Back in the 1600’s those that were working on Barbados’ sugar plantations used to celebrate the end of the harvest with singing and dancing. Today that tradition still continues and has been turned into a two-month long event. This summer event is at the peak of its party in July when island residents and visitors line the Bridgetown streets to Queens Park. All day and all night parties, food fairs, live music and more take place all month long. Calypso competitions are a huge part of this festival and Calypsonians, comedians and local entertainment can be found in a variety of tents scattered all over the island. There is even a Calypso Monarch that gets crowned. The party wraps up with the Grand Kandooment, a street parade that rivals all others and offers lively calypso, colorful and eccentric costumes and spirited dancing.

Caribbean Dancer

3. Explore the Sugar Cane Fields

Sugar has been an ideal crop for Barbados and has often been referred to as “white gold” as it produced great wealth, fame and stature for the island. There are in fact still over 1,500 small farms throughout the island which produce about 60, 000 tons of sugar annually. St. Nicholas Abbey is one of the most popular plantations to visit as it includes a visit to the great house, the breathtaking gardens, the rum distillery and museum. A free guided tour throughout the mansion that was built in 1660 is included and will give visitors access to antiques over 350 years old. The rum and sugar museum features artifacts from the plantations history including slave records and ledgers. Rum and sugar products are also for sale here and make sure you indulge in your free rum drink. Visitors here are encouraged to explore the 360 acres of sugar cane fields, lush tropical gullies, forests and gardens.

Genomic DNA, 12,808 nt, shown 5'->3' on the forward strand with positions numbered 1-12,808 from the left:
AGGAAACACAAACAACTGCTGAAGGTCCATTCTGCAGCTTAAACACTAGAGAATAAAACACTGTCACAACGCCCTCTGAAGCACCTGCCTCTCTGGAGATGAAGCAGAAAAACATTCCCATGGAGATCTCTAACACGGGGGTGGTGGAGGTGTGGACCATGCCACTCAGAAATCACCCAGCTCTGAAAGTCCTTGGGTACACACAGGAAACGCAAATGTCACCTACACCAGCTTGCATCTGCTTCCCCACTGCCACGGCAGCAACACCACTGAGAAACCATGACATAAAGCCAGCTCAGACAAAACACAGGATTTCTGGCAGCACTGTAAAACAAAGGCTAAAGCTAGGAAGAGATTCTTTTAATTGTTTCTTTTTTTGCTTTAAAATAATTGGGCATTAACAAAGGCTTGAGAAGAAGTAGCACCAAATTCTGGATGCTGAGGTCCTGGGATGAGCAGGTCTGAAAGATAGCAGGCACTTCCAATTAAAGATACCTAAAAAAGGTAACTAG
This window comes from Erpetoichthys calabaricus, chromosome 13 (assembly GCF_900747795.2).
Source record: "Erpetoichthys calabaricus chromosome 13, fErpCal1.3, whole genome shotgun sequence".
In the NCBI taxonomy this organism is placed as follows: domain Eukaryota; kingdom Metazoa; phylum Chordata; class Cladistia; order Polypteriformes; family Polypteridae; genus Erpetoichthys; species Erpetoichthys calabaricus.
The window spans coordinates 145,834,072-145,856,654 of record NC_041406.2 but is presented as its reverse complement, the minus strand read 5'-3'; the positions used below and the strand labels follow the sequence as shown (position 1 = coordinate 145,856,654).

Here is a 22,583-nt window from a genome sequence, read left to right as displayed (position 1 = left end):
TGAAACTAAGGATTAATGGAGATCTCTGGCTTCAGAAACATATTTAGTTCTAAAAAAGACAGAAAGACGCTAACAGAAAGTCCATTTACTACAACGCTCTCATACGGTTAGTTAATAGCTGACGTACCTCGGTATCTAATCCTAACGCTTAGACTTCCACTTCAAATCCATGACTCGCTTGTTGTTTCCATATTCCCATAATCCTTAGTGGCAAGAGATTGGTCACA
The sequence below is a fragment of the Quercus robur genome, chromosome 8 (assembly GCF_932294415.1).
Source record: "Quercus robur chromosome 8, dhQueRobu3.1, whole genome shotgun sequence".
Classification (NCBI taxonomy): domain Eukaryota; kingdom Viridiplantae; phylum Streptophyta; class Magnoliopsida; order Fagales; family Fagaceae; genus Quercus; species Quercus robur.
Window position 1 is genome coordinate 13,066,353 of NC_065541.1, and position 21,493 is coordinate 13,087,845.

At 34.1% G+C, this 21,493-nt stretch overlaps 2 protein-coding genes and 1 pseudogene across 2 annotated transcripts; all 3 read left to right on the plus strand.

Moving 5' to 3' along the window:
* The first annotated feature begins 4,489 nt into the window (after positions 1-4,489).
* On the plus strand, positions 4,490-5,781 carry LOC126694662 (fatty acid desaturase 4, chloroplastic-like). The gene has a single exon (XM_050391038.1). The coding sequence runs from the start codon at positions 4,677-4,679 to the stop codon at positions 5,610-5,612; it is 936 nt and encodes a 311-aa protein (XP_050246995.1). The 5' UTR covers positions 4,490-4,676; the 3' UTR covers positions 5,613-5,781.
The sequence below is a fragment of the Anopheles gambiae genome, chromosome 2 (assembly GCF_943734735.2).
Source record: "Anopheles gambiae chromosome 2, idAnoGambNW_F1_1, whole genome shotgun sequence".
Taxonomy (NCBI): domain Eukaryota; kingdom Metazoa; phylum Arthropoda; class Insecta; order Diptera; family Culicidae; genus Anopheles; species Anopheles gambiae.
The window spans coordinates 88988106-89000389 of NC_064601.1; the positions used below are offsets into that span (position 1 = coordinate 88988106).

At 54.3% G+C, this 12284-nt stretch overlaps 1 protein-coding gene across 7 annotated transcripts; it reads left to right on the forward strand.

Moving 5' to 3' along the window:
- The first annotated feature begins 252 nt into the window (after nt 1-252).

Sugar Cane Field Barbados

2. Experience a Fish Fry